With tax reform, the GOP Senate has the House held hostage

With tax reform, the GOP Senate has the House held hostage
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If the Republicans’ current tax reform effort fails, the cause will not be Democratic intransigence, confounding legislative procedures, or an erratic president, but a steady 30-year shift in the way the two parties are represented in the Senate. Republicans’ failure to navigate the altered landscape has yielded a problematic bill and placed vulnerable House Republicans on the firing line.

The easiest way to understand the differences between 1986, when the last tax reform bill was enacted, and 2017 is to look at the changes in the composition of the Senate Finance Committee.

The 1986 version of the committee was chaired by a West Coast senator who was a leading proponent of abortion rights. The majority side also included a steadfastly pro-choice senator from New England.

On the minority side, the two most senior senators represented southern states dominated by oil and gas interests.

Nothing remarkable about any of that by today’s standards, except for the fact that the two coastal pro-choice stalwarts were Republicans, and the two extractive industry champions were Democrats.

Fast forward to 2017. The Republican and Democratic rosters of today’s Finance Committee reflect separate and distinct partisan realities.

Collaboration was possible in 1986 not simply because the Finance Committee included liberal Republicans and conservative Democrats, but because the two sides, emblematic of the Senate as a whole, were ideologically scrambled. The 11 Republicans included four from blue states, four from red, and three from purple.  The nine Democrats included five from red states and four from blue.

This scrambling of partisan identities meant that some Republicans had more in common with Democrats and vice-versa. Geography, seniority, and even life experience could outweigh party membership. Senators crossed party lines to organize hearings, draft legislation, and socialize. Today, senators of each party face their counterparts like East German border guards staring down their West German cousins over a barbed wire fence.

A Republican-only drafting process isn’t undesirable because partisanship is innately unwholesome, but because it generates legislation that is drawn only to satisfy a narrow section of the population. That may work in other policy areas — even in health care reform, where 90 percent of Americans get their insurance outside the ObamaCare exchanges — but it can’t succeed in rewriting the tax code, which will immediately affect virtually every man, woman and child in the United States.

That’s a problem for Republicans. The legislative effect is immediately obvious — it’s a terrible bill. The political effect will be no less dramatic.

There’s a kind of hardball logic behind the red state v. blue state map of America. The president gathered his electoral votes state by state, not nationally, and not by congressional districts. Senators share this perspective — only their statewide totals matter. Deep blue states, like California, Illinois, New York and New Jersey, are ignored by the White House and the Senate.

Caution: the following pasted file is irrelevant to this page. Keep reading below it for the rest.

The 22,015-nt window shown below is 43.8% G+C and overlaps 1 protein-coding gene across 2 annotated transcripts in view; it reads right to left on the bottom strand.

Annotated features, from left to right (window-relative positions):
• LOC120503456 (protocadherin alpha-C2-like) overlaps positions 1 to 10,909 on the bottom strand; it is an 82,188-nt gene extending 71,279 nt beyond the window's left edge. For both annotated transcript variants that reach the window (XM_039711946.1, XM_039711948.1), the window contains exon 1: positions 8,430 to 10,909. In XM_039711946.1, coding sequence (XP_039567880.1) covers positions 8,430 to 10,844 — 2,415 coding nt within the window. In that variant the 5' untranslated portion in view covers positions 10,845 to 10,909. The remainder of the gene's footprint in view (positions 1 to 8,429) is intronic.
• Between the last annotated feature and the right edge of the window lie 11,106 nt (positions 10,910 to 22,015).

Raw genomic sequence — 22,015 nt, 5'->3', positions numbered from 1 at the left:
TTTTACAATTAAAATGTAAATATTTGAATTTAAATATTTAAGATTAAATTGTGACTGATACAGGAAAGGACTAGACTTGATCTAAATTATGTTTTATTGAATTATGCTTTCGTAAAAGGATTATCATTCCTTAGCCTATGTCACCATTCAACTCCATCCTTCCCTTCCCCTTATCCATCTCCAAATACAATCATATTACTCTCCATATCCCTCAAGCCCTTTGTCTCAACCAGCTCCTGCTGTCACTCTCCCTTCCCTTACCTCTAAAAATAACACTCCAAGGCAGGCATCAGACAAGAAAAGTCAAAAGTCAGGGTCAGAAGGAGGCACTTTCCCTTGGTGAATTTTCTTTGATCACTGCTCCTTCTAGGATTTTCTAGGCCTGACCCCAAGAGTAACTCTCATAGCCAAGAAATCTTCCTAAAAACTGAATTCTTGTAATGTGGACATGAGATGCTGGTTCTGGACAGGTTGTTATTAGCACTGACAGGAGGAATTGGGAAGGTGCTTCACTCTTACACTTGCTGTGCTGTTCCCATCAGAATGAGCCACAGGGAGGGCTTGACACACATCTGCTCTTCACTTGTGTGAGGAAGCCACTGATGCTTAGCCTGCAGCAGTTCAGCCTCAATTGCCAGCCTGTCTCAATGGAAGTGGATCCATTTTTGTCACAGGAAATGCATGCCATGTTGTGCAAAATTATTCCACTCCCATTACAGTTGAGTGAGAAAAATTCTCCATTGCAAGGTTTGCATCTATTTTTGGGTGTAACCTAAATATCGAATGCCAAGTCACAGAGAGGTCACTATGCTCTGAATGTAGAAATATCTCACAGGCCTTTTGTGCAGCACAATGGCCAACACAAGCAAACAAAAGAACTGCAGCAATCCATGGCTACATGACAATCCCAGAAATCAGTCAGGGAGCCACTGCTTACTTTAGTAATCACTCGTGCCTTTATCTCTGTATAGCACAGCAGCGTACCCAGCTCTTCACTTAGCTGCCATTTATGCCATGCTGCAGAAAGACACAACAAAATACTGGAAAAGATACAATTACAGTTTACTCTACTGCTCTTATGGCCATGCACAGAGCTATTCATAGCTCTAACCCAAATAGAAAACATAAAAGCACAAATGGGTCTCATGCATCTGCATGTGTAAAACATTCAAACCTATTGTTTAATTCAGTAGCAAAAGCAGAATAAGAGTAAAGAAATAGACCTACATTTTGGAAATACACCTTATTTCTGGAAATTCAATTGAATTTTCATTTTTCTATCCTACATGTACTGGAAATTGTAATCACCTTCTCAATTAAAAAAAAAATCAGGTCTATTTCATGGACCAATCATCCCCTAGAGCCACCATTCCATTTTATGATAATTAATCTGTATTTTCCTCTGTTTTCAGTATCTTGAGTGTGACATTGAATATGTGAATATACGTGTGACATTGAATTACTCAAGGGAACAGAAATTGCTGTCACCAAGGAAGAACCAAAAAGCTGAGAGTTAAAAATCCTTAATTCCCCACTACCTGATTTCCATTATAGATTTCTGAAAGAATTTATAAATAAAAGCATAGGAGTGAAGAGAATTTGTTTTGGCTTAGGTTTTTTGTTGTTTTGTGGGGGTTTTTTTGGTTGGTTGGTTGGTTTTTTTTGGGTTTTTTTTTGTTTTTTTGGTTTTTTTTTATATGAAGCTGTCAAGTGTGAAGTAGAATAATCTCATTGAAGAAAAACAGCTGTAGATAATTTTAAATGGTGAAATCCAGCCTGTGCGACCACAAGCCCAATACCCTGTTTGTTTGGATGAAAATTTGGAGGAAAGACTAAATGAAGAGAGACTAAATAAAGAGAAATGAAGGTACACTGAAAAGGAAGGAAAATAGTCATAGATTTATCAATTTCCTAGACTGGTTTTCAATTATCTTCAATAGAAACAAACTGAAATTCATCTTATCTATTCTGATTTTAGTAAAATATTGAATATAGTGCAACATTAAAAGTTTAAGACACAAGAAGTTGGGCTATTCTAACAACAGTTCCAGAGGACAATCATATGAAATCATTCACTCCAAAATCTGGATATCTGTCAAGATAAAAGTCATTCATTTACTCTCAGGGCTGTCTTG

This attitude may not hurt the president or most incumbent Republican senators, but it will prove fatal to the careers of many GOP congressmen who represent fading red enclaves in vibrantly blue states. You can shift a greater part of the tax burden to those states, but you can’t surgically carve out red districts. Republican members from red states are hostages whose own party would rather sacrifice than rescue them.

Deductions for state and local tax payments are in Republicans’ sights. This is a body blow for middle-class taxpayers in high-tax states like California, New Jersey and New York. The president isn’t losing any sleep over this inequity, and neither is the Senate GOP caucus. Shifting more of the tax burden to blue states is likely to please the angry and restless voters that deliver southern and Midwestern states to Republicans.

But these big blue states have plenty of tenuously held Republican House seats. California, New Jersey and New York have 28 GOP representatives in the House. Seventeen of these Republicans won with 60 percent or less in 2016. A net loss of 24 House seats would consign the Republicans to the minority. If the 2017 election results are any indication, those 17 seats were on the verge of flipping even before the Republican tax bills were released.

Given the composition of the 1986 Finance Committee, a red state-only tax reform bill would’ve been inconceivable. Not because the senators of that era represented a bygone ideal of civic virtue, but because the mixing of parties and ideologies on both sides served as a fail-safe against the passage of bills that affected every American but disfavored only one party’s favored states.

The wholly partisan tax reform bill pieced together by Senate Republicans is a predictable product of partisan division. But the impact of today’s Republican caucus on the tax reform bill may be much less significant than the impact of the tax reform bill on tomorrow’s Republican caucus.

Drew Littman is policy director with Brownstein Hyatt Farber Schreck. From 2009‒2011, Littman served as Sen. Al FrankenAlan (Al) Stuart FrankenPolitical world mourns loss of comedian Jerry Stiller Maher to Tara Reade on timing of sexual assault allegation: 'Why wait until Biden is our only hope?' Democrats begin to confront Biden allegations MORE’s (D-Minn.) chief of staff.